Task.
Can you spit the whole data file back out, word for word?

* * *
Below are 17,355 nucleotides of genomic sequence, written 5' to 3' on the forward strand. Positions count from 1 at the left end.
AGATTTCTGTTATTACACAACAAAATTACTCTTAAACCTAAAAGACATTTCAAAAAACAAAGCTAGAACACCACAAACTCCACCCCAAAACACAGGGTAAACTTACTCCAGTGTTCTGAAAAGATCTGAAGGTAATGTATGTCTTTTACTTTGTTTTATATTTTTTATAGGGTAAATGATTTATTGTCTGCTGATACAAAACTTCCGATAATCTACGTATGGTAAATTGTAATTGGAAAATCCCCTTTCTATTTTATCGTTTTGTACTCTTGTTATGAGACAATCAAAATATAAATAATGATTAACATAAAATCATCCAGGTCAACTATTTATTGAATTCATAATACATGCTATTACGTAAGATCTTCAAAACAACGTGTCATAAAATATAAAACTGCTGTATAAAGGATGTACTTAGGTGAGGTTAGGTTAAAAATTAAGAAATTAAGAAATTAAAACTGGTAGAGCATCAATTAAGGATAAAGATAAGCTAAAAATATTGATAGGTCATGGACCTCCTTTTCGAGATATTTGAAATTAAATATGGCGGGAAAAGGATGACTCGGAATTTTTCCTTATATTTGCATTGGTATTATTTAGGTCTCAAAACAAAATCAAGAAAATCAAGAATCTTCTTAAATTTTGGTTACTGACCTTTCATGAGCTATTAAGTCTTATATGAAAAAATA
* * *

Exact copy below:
Below are 17,355 nucleotides of genomic sequence, written 5' to 3' on the forward strand. Positions count from 1 at the left end.
AGATTTCTGTTATTACACAACAAAATTACTCTTAAACCTAAAAGACATTTCAAAAAACAAAGCTAGAACACCACAAACTCCACCCCAAAACACAGGGTAAACTTACTCCAGTGTTCTGAAAAGATCTGAAGGTAATGTATGTCTTTTACTTTGTTTTATATTTTTTATAGGGTAAATGATTTATTGTCTGCTGATACAAAACTTCCGATAATCTACGTATGGTAAATTGTAATTGGAAAATCCCCTTTCTATTTTATCGTTTTGTACTCTTGTTATGAGACAATCAAAATATAAATAATGATTAACATAAAATCATCCAGGTCAACTATTTATTGAATTCATAATACATGCTATTACGTAAGATCTTCAAAACAACGTGTCATAAAATATAAAACTGCTGTATAAAGGATGTACTTAGGTGAGGTTAGGTTAAAAATTAAGAAATTAAGAAATTAAAACTGGTAGAGCATCAATTAAGGATAAAGATAAGCTAAAAATATTGATAGGTCATGGACCTCCTTTTCGAGATATTTGAAATTAAATATGGCGGGAAAAGGATGACTCGGAATTTTTCCTTATATTTGCATTGGTATTATTTAGGTCTCAAAACAAAATCAAGAAAATCAAGAATCTTCTTAAATTTTGGTTACTGACCTTTCATGAGCTATTAAGTCTTATATGAAAAAATA